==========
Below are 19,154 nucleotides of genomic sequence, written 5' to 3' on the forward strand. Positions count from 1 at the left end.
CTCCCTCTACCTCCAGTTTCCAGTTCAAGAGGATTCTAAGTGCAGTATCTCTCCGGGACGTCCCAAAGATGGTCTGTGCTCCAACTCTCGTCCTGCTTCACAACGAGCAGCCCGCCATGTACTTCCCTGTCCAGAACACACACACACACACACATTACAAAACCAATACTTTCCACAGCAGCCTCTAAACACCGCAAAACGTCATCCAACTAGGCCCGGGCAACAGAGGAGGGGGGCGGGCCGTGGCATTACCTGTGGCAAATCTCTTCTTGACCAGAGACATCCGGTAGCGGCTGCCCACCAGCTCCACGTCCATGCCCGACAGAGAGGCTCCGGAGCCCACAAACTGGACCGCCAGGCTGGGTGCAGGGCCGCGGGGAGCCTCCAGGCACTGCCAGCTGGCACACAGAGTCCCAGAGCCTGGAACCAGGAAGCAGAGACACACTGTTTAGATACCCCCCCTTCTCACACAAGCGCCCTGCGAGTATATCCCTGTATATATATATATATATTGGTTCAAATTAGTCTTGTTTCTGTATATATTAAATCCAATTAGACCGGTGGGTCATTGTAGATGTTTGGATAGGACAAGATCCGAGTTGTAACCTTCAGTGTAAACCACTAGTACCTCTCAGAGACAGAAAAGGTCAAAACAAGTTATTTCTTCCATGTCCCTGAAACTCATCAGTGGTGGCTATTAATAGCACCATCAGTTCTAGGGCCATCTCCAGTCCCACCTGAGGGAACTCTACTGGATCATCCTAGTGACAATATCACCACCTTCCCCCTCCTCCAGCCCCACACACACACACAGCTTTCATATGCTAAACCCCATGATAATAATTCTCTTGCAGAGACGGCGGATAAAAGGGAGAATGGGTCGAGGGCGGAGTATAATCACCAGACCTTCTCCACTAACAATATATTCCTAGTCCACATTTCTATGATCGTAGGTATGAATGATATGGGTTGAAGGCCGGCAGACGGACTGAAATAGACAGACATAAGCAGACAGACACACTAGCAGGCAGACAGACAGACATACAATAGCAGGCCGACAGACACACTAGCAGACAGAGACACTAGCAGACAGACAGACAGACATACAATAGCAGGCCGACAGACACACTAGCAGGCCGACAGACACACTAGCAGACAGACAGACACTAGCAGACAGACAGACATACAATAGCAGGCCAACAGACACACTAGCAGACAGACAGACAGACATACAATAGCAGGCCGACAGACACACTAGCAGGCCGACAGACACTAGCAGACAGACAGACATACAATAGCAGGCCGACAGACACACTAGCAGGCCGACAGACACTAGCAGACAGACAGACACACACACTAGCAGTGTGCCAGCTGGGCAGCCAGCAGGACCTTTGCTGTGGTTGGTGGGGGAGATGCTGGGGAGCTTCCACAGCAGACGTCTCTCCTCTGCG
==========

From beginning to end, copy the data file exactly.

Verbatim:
Below are 19,154 nucleotides of genomic sequence, written 5' to 3' on the forward strand. Positions count from 1 at the left end.
CTCCCTCTACCTCCAGTTTCCAGTTCAAGAGGATTCTAAGTGCAGTATCTCTCCGGGACGTCCCAAAGATGGTCTGTGCTCCAACTCTCGTCCTGCTTCACAACGAGCAGCCCGCCATGTACTTCCCTGTCCAGAACACACACACACACACACATTACAAAACCAATACTTTCCACAGCAGCCTCTAAACACCGCAAAACGTCATCCAACTAGGCCCGGGCAACAGAGGAGGGGGGCGGGCCGTGGCATTACCTGTGGCAAATCTCTTCTTGACCAGAGACATCCGGTAGCGGCTGCCCACCAGCTCCACGTCCATGCCCGACAGAGAGGCTCCGGAGCCCACAAACTGGACCGCCAGGCTGGGTGCAGGGCCGCGGGGAGCCTCCAGGCACTGCCAGCTGGCACACAGAGTCCCAGAGCCTGGAACCAGGAAGCAGAGACACACTGTTTAGATACCCCCCCTTCTCACACAAGCGCCCTGCGAGTATATCCCTGTATATATATATATATATTGGTTCAAATTAGTCTTGTTTCTGTATATATTAAATCCAATTAGACCGGTGGGTCATTGTAGATGTTTGGATAGGACAAGATCCGAGTTGTAACCTTCAGTGTAAACCACTAGTACCTCTCAGAGACAGAAAAGGTCAAAACAAGTTATTTCTTCCATGTCCCTGAAACTCATCAGTGGTGGCTATTAATAGCACCATCAGTTCTAGGGCCATCTCCAGTCCCACCTGAGGGAACTCTACTGGATCATCCTAGTGACAATATCACCACCTTCCCCCTCCTCCAGCCCCACACACACACACAGCTTTCATATGCTAAACCCCATGATAATAATTCTCTTGCAGAGACGGCGGATAAAAGGGAGAATGGGTCGAGGGCGGAGTATAATCACCAGACCTTCTCCACTAACAATATATTCCTAGTCCACATTTCTATGATCGTAGGTATGAATGATATGGGTTGAAGGCCGGCAGACGGACTGAAATAGACAGACATAAGCAGACAGACACACTAGCAGGCAGACAGACAGACATACAATAGCAGGCCGACAGACACACTAGCAGACAGAGACACTAGCAGACAGACAGACAGACATACAATAGCAGGCCGACAGACACACTAGCAGGCCGACAGACACACTAGCAGACAGACAGACACTAGCAGACAGACAGACATACAATAGCAGGCCAACAGACACACTAGCAGACAGACAGACAGACATACAATAGCAGGCCGACAGACACACTAGCAGGCCGACAGACACTAGCAGACAGACAGACATACAATAGCAGGCCGACAGACACACTAGCAGGCCGACAGACACTAGCAGACAGACAGACACACACACTAGCAGTGTGCCAGCTGGGCAGCCAGCAGGACCTTTGCTGTGGTTGGTGGGGGAGATGCTGGGGAGCTTCCACAGCAGACGTCTCTCCTCTGCG